Dune Messiah by Frank Herbert & Brian Herbert

Dune Messiah by Frank Herbert & Brian Herbert

Author:Frank Herbert & Brian Herbert [Messiah, Dune]
Format: epub
Tags: Fiction, Fantasy, General, Science Fiction, Science Fiction And Fantasy, Dune (Imaginary place), Fiction - Science Fiction, Science Fiction - General, Adventure, Herbert; Frank - Prose & Criticism
ISBN: 9780441015610
Publisher: Ace Books
Published: 2008-02-05T05:00:00+00:00


"Can you collect chaos?" the ghola asked. "We Zensunni say: 'Not collecting, that is the ultimate gathering.' What can you gather without gathering yourself?"

"I'm deviled by a vision and you spew nonsense!" Paul raged. "What do you know of prescience?"

"I've seen the oracle at work," the ghola said. "I've seen those who seek signs and omens for their individual destiny. They fear what they seek."

"My falling moon is real," Paul whispered. He took a trembling breath. "It moves. It moves."

"Men always fear things which move by themselves," the ghola said. "You fear your own powers. Things fall into your head from nowhere. When they fall out, where do they go?"

"You comfort me with thorns," Paul growled. An inner illumination came over the ghola's face. For a moment, he became pure Duncan Idaho. "I give you what comfort I can," he said. Paul wondered at that momentary spasm. Had the ghola felt grief which his mind rejected? Had Hayt put down a vision of his own?

"My moon has a name," Paul whispered.

He let the vision flow over him then. Though his whole being shrieked, no sound escaped him. He was afraid to speak, fearful that his voice might betray him. The air of this terrifying future was thick with Chani's absence. Flesh that had cried in ecstasy, eyes that had burned him with their desire, the voice that had charmed him because it played no tricks of subtle control --all gone, back into the water and the sand.

Slowly, Paul turned away, looked out at the present and the plaza before Alia's temple. Three shaven-headed pilgrims entered from the processional avenue. They wore grimy yellow robes and hurried with their heads bent against the afternoon's wind. One walked with a limp, dragging his left foot. They beat their way against the wind, rounded a corner and were gone from his sight. Just as his moon would go, they were gone. Still, his vision lay before him. Its terrible purpose gave him no choice.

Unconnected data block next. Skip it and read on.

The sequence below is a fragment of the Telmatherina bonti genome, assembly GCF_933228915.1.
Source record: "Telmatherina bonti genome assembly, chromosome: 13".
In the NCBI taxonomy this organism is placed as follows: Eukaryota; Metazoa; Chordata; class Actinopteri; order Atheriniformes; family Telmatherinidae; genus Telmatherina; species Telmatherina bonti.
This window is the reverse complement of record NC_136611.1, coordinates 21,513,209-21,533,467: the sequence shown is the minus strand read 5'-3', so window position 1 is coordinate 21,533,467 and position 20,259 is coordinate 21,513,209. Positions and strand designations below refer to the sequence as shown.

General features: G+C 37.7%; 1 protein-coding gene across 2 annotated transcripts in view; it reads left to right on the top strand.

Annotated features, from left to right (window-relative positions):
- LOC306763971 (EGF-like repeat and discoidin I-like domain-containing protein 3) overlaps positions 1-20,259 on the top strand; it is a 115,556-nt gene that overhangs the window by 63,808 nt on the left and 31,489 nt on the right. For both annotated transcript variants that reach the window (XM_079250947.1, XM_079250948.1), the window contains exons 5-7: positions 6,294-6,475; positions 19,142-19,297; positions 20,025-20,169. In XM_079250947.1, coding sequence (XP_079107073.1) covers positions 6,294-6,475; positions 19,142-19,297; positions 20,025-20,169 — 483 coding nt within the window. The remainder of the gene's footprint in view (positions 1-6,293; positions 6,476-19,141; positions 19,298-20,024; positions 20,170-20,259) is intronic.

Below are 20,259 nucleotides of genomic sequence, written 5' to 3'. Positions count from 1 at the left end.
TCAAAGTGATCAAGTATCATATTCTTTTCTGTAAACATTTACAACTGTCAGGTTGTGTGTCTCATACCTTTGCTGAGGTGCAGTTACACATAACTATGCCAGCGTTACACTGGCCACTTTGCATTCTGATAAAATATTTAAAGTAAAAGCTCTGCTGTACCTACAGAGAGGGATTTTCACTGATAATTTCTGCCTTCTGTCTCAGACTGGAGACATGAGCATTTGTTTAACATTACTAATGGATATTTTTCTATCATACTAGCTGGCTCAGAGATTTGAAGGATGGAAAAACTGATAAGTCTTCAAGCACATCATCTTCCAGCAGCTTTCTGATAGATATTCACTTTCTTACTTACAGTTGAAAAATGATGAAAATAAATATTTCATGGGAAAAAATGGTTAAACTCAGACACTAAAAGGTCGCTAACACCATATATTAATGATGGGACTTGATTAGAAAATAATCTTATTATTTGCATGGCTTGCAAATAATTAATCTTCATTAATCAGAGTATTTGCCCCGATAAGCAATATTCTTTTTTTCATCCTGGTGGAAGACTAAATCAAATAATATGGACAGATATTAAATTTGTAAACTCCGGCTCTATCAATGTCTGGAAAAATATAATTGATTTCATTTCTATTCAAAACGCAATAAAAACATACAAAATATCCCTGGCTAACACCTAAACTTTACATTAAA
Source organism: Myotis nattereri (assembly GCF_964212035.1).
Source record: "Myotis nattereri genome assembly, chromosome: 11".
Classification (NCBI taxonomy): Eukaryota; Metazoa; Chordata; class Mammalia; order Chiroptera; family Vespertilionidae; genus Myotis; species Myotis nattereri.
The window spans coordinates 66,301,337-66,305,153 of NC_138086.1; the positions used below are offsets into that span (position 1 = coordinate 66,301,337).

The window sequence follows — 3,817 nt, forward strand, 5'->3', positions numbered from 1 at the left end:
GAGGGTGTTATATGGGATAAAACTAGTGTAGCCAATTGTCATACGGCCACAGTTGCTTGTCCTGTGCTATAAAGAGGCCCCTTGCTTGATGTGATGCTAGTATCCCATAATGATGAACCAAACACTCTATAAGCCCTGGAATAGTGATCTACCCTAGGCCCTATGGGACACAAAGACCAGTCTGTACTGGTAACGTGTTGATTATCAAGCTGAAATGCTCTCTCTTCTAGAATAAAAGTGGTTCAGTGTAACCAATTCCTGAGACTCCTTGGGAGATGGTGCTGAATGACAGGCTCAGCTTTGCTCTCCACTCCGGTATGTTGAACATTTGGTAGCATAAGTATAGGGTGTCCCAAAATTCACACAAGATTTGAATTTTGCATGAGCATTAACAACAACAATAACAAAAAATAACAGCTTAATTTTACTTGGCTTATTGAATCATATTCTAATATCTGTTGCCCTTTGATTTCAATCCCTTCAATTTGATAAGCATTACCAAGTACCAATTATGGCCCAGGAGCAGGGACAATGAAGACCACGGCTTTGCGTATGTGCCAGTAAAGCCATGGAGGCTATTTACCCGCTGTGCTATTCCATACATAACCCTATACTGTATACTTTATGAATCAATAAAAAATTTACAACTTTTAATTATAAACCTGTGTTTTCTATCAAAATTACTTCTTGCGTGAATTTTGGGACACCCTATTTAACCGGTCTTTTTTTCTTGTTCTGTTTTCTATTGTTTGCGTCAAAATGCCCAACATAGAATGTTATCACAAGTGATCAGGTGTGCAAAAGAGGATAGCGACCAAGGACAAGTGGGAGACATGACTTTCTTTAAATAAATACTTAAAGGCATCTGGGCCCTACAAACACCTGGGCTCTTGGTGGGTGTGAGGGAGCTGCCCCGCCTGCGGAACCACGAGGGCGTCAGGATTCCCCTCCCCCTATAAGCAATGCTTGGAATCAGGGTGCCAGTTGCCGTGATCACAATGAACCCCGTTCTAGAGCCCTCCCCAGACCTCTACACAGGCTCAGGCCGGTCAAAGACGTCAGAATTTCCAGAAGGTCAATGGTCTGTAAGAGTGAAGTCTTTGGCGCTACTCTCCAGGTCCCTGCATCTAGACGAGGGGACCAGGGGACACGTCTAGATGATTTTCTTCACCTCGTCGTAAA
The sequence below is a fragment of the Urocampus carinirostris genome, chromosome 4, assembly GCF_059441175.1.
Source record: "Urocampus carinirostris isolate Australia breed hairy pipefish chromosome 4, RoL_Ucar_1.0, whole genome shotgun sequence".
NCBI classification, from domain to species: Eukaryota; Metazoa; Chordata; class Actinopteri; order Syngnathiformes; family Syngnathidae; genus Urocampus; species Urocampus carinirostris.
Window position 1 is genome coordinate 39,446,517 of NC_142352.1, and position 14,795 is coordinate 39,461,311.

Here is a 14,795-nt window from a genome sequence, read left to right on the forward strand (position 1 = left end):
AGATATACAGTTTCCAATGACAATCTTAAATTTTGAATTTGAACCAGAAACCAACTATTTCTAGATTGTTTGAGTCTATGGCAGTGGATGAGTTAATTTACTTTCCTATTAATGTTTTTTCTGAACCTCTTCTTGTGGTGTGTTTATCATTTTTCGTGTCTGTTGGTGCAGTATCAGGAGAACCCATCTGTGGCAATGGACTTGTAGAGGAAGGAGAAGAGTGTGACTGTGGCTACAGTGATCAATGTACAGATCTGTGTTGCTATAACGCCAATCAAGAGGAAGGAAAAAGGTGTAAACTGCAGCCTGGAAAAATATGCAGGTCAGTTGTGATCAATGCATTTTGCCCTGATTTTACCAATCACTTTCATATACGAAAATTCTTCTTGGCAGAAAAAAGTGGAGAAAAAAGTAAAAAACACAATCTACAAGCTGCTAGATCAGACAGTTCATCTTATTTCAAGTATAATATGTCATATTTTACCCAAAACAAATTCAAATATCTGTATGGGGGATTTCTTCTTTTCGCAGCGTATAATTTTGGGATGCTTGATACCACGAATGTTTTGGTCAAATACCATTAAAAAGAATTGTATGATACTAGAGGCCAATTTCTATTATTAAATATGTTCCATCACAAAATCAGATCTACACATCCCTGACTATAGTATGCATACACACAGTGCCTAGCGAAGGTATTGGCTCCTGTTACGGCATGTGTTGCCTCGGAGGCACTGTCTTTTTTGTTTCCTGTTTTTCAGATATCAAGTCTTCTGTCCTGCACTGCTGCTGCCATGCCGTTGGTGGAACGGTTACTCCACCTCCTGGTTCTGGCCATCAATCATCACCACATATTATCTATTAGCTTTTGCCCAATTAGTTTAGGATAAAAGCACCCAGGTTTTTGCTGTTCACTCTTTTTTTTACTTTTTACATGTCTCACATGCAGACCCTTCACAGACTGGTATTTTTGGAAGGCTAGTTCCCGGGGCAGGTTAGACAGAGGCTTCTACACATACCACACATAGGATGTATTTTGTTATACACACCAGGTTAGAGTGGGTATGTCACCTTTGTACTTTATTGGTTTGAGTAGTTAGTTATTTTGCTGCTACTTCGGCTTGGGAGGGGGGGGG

The flesh surrenders itself, he thought. Eternity takes back its own. Our bodies stirred these waters briefly, danced with a certain intoxication before the love of life and self, dealt with a few strange ideas, then submitted to the instruments of Time. What can we say of this? I occurred. I am not . . . yet, I occurred.

= = = = = =

"You do not beg the sun for mercy."

-Maud'dib's Travail from The Stilgar Commentary

One moment of incompetence can be fatal, the Reverend Mother Gaius Helen Mohiam reminded herself.

She hobbled along, apparently unconcerned, within a ring of Fremen guards. One of those behind her, she knew, was a deaf-mute immune to any wiles of Voice. No doubt he'd been charged to kill her at the slightest provocation. Why had Paul summoned her? she wondered. Was he about to pass sentence? She remembered the day long ago when she'd tested him . . . the child kwisatz haderach. He was a deep one.

Damn his mother for all eternity! It was her fault the Bene Gesserit had lost their hold on this gene line.



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